While searching around for things to do in Florida, you’ll probably come across the amazing Jet Ski rental experience and wonder if you can bring your kids. Knowing that you love Jet Skiing and take every opportunity to dust your vehicle off and get on the road to the nearest lake. Your Instagram account is loaded with evidence of your acquired skill. You crave the spray of foamy water on your face as you bask in the rays of the sun. It is your idea of the best time. But why go it alone every time? Take the kids and see what a difference a family outing can make. After one time, this pastime will be tops on everyone’s list.
There is no doubt about it. Children take to Jet Skiing like ducks to water. They love the speed and feeling of exhilaration. Who doesn’t? Don’t miss a great opportunity to bond with the little ones while you enjoy the ride of your life. But there are safety rules to follow. Take the time to be prepared in advance.
A Few Safety Precautions
Every child needs a personal flotation device that fits them properly and is in good order. Now that this priority has been addressed, where do they sit? Between two adults is ideal for maximum safety, especially for kids under 18 pounds. The first ride should be on the calm side to see how they react. Go slowly at first and stay completely in control. Then you can increase the speed and distance from shore. Don’t take them to rough water, and of course they should know how to swim.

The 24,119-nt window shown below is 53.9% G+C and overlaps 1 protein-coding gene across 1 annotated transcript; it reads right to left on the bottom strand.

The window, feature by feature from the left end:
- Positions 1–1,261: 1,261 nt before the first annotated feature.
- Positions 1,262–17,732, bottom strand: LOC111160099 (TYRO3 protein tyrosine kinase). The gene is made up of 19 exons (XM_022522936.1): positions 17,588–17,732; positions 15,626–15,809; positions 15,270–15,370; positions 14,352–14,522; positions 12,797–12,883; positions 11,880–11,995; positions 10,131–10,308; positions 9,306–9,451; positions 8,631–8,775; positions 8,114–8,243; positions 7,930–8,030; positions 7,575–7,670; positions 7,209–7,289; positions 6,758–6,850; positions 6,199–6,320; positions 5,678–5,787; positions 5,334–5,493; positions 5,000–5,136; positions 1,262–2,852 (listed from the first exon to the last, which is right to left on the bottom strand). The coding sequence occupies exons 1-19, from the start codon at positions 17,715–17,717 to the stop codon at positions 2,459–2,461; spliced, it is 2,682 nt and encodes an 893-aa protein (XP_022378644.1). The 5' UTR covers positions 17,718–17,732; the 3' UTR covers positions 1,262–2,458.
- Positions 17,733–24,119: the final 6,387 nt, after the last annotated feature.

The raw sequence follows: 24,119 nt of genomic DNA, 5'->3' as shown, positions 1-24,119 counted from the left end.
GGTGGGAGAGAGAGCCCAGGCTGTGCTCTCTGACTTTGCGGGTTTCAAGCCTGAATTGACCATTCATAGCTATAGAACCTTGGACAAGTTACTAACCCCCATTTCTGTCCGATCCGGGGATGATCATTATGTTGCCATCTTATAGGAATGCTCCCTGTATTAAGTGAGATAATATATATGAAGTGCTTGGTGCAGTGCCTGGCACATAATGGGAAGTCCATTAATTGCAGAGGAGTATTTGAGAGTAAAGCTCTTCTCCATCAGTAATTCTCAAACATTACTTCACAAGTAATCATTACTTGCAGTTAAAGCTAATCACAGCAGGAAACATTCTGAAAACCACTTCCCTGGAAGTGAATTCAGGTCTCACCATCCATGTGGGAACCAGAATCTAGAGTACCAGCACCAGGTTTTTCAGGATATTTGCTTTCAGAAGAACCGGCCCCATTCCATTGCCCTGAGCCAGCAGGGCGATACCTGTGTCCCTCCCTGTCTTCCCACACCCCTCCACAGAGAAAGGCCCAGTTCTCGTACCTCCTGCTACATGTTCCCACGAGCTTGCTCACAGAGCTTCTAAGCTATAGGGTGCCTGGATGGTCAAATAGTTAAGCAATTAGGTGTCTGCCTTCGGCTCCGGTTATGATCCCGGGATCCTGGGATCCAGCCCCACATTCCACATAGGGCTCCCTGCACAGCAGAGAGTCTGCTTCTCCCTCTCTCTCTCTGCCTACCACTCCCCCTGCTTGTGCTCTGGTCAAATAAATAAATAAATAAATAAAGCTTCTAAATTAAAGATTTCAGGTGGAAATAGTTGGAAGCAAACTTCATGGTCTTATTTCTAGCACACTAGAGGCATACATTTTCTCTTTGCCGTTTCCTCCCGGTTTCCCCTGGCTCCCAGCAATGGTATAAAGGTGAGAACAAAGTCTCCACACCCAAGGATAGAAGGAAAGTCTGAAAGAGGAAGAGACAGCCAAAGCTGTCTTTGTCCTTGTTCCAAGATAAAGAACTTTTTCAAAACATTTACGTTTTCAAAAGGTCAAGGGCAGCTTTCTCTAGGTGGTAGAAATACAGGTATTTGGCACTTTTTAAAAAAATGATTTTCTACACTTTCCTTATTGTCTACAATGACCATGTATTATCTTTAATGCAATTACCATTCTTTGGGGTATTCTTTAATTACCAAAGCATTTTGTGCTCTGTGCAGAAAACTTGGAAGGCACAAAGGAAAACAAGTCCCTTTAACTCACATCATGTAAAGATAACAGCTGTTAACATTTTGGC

Positioning children up front makes for more excitement as the waves will splash them, but they risk hitting the handlebars. Be wise and be safe. When you reach rough water or slow down abruptly, the chance of this is high. You make the decision and enforce basic Jet Ski rules. Remember that just being out on the water is enough.
When things don’t go as planned
Don’t panic if your child falls into the water. In fact, you should expect it and practice what to do ahead of time. Let the kid know the procedure: the adult in the back seat goes in to help get the child back on the Jet Ski. As the person swims, they keep their head above water to keep contact at all times.